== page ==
Engine. Where Startups Come Together
I’ve regularly blog about patent trolls harassing startups and impeding innovation, the experiences of immigrant founders, and the battle for a free internet. While I’m fortunate to have this blog, and other writing opportunities as a platform to give voice to these stories, I also realize that to really have a meaningful impact, we need the startup community to be involved in government.
That’s where Engine Advocacy comes in. A few months ago, I joined the Advisory Board of Engine to lend my support to an organization that is doing amazing work for the startup ecosystem. We’re trying to create a startup community that can mobilize to make the government listen and understand the issues that have a unique impact on our community.
Here’s an example of great work that Engine has done: During the fight against SOPA/PIPA last year it seemed to a lot of outsiders that the internet community’s reaction happened overnight. What many people don’t know is that there were hundreds of organizations and businesses working together for months to make that one-day blackout so impactful. Engine connected 15,000 calls from individuals to their Senators that day. The sheer volume of calls shut down the Senate switchboard, twice.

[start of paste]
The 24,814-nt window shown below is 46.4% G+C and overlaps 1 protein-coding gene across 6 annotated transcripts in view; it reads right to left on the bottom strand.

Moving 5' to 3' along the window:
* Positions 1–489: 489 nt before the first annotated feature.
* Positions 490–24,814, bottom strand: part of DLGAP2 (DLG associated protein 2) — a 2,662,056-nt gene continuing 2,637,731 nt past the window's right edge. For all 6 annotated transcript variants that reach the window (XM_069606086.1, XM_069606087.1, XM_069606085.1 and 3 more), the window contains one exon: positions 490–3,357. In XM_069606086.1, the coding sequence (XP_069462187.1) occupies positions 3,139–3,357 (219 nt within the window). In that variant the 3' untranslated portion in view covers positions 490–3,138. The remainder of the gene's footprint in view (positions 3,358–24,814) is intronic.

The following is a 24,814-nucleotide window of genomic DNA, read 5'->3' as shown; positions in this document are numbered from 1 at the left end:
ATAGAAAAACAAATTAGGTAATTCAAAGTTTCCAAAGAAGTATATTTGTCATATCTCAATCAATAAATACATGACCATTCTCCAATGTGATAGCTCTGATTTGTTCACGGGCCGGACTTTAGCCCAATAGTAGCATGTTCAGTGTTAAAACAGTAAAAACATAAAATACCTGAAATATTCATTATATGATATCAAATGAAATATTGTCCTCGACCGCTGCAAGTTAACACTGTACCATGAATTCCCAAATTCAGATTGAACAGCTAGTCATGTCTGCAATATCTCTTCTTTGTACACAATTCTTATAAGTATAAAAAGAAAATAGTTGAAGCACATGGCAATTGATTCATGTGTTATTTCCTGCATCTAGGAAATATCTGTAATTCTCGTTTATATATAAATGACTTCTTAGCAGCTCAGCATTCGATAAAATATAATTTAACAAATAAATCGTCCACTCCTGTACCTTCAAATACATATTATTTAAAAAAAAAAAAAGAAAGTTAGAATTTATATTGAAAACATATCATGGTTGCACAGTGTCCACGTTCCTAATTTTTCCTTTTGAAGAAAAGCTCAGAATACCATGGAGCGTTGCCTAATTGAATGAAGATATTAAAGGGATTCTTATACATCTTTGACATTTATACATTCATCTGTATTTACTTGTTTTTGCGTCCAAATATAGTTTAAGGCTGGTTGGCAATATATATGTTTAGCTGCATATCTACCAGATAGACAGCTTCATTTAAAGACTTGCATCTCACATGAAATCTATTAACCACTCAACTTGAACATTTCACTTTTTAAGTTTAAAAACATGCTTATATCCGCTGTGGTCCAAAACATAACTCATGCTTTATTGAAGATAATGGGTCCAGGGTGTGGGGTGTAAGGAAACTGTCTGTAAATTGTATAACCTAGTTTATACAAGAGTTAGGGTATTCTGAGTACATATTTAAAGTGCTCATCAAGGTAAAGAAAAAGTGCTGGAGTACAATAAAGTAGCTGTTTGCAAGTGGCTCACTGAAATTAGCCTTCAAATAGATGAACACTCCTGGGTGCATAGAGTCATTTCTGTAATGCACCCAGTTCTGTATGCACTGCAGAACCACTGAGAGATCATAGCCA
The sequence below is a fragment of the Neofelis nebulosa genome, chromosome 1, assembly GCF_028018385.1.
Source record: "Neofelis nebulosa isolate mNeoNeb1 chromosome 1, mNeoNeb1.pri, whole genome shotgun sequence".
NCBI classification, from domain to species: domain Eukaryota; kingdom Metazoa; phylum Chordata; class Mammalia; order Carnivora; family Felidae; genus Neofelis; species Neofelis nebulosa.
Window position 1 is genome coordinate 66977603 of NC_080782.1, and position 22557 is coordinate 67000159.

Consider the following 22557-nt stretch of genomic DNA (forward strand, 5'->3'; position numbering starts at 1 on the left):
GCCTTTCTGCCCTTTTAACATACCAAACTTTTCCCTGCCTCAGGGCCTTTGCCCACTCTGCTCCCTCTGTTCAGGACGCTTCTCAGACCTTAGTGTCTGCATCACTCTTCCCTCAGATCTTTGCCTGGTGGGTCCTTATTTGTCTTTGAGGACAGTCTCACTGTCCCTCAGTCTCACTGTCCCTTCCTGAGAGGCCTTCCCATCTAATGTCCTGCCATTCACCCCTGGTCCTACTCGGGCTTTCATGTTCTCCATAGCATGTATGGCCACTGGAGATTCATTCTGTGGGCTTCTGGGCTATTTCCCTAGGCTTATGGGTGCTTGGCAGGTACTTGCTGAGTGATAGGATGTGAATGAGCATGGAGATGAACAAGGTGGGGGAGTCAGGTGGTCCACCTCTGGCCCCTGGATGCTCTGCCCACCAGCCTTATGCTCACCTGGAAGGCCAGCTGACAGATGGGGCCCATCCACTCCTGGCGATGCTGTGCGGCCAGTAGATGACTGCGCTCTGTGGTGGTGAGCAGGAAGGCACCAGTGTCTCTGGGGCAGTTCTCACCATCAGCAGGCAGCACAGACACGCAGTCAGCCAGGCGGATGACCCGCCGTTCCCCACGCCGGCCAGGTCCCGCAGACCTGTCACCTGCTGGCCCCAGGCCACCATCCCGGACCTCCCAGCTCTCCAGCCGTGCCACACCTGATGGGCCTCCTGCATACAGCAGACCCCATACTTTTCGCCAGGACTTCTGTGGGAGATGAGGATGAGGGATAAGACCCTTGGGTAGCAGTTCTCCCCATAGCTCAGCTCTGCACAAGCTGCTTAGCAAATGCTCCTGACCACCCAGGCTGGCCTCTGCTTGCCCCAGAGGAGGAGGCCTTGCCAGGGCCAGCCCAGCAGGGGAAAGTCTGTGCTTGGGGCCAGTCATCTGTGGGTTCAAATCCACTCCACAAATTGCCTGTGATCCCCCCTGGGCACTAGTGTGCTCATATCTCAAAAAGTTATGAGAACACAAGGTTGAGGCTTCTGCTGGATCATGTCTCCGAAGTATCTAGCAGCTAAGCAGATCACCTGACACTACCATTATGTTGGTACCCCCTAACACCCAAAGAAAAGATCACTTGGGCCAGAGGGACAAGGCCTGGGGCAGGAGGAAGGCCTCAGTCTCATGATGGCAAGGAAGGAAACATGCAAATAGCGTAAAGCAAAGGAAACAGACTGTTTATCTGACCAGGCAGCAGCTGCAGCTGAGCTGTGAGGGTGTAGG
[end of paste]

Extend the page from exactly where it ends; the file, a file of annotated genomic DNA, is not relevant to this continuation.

Engine is always monitoring the issues, doing great research, keeping members informed so that we can identify any threats early, and respond as a community. There are many ways that startups can get involved, perhaps the simplest being just keeping up-to-speed on tech policy.
At the end of this month, Engine is bringing startups to Washington, D.C. to talk to lawmakers about issues that are really important to the startup community — issues like immigration, software patent reform, and keeping the internet free and open. You can get involved by becoming an Engine member today. Go to D.C. with them. Send them your stories.
Ultimately, we’re not just Silicon Valley, or Boulder., or any other geographically-defined tech scene. We’re a powerful community that is creating jobs and improving the economy — basically, doing all of those things that Senators and Members of Congress talk about making happen. It’s time they listened to us. Let’s make the startup community a stronger voice in Washington.